The festive season has just concluded and like the preceding years, this year also, the people of Barak Valley have enjoyed a relatively more stable power supply during the season. However, with the festivities coming to an end, ‘normalcy’ will soon be restored and hours of load shedding and erratic, low voltage power supply will become the daily norm.
|Students in Barak Valley have to rely on traditional candles and lamps for their studies. Photo Courtesy: www.topnews.in|
The power situation in the three south Assam districts of Cachar, Karimganj and Hailakandi has been pathetic to say the least for more than the last two decades. However, the government has abjectly failed to initiate any step towards solving the menace.
The primary reason for the pathetic state of affairs in the power sector is the absence of a power generating source in the valley. The proposed 1500 MW Tipaimukh Hydro Power project on the confluence of River Barak and River Tuivai has not seen much progress in the last few years due to terrorism and opposition from many environment groups in Manipur and Bangladesh.
Recently, the project has been handed over to the hydro power major NHPC Limited, who will be having a joint venture with the Shimla based Satluj Jal Vidyut Nigam Limited (SJVNL) and the Manipur government. Earlier the mega project was supposed to be constructed by the North Eastern Electric Power Corporation (NEEPCO). Despite these developments, the future of this dam looks extremely bleak and uncertain with all the controversy going on surrounding the viability of mega power projects on the rivers of the north eastern region.
A couple of years ago, public sector majors Bharat Heavy Electrical Limited (BHEL), Power Finance Corporation (PFC) and the Assam government had signed a memorandum of understanding (MOU) for setting up a 250 MW thermal power plant at Digarkhal in Cachar. After the 2009 Lok Sabha elections, the proposed Rs. 1,000 crore project has now been dumped in the cold storage with no certainty of it ever getting implemented.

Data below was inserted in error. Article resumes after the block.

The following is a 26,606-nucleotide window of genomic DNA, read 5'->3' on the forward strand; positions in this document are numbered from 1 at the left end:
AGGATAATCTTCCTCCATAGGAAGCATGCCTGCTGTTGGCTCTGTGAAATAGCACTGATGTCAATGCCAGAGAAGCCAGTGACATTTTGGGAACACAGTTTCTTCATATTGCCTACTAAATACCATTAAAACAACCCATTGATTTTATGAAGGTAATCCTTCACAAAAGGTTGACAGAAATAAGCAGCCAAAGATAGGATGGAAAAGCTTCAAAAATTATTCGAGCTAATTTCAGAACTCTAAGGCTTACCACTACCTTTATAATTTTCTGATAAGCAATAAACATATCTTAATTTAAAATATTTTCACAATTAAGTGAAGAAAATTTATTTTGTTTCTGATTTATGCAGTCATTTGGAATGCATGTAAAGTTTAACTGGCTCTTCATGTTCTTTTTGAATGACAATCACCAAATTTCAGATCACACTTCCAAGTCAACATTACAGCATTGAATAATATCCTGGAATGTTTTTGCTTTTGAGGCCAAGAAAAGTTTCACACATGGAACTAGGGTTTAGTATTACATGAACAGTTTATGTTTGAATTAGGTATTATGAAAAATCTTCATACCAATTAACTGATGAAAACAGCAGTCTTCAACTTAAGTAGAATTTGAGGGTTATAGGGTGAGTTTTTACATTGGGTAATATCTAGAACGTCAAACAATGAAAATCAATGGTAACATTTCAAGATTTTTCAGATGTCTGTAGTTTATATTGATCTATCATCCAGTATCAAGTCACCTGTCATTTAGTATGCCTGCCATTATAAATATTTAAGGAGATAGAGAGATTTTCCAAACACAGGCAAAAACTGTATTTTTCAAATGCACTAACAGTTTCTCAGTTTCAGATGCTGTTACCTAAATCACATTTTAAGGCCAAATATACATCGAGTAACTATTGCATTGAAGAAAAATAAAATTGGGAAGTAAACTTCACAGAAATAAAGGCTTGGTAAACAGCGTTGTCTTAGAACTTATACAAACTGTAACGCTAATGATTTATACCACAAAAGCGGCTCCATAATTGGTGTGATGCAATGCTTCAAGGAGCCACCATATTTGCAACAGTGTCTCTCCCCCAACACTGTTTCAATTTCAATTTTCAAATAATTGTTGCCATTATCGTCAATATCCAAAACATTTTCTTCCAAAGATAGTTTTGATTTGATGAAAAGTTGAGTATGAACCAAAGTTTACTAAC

Two micro power projects were also started in Banskandi (Cachar) and Adamtila (Karimganj) by private sector firm DLF with a capacity of 15 MW and 9 MW respectively with the help of gas supplied by ONGC. But after a few years, the Adamtila plant was closed due to the shortage of gas supply. At Banskandi also the electricity production is erratic.
On the other hand, the demand for power in the region, especially the three urban centres of Silchar, Karimganj and Hailakandi is increasing continuously. In 2008, the power demand in the valley was approximately 85 MW. With rapid urbanisation and implementation of many government schemes such as the Rajiv Gandhi Rural Electrification Programme, the demand has shot up to about 93 MW. Yet the power supplied to Barak Valley from the Assam Power Distribution Company’s load dispatch facility in Khanapara, Guwahati continues to hover around the 45-50 MW mark leading to rampant load shedding and low voltage power supply.
Due to the poor power situation, the people of the region face many other related problems such as irregular water supply and absence of functional street lights on the roads. The region has not seen any industrial development at all because of the absence of quality power. The tea gardens are also finding it difficult to compete with the gardens of the Brahmaputra valley and other parts of the country because the absence of power often force them to use generators for the processing of the leaves leading to an increase in the production costs.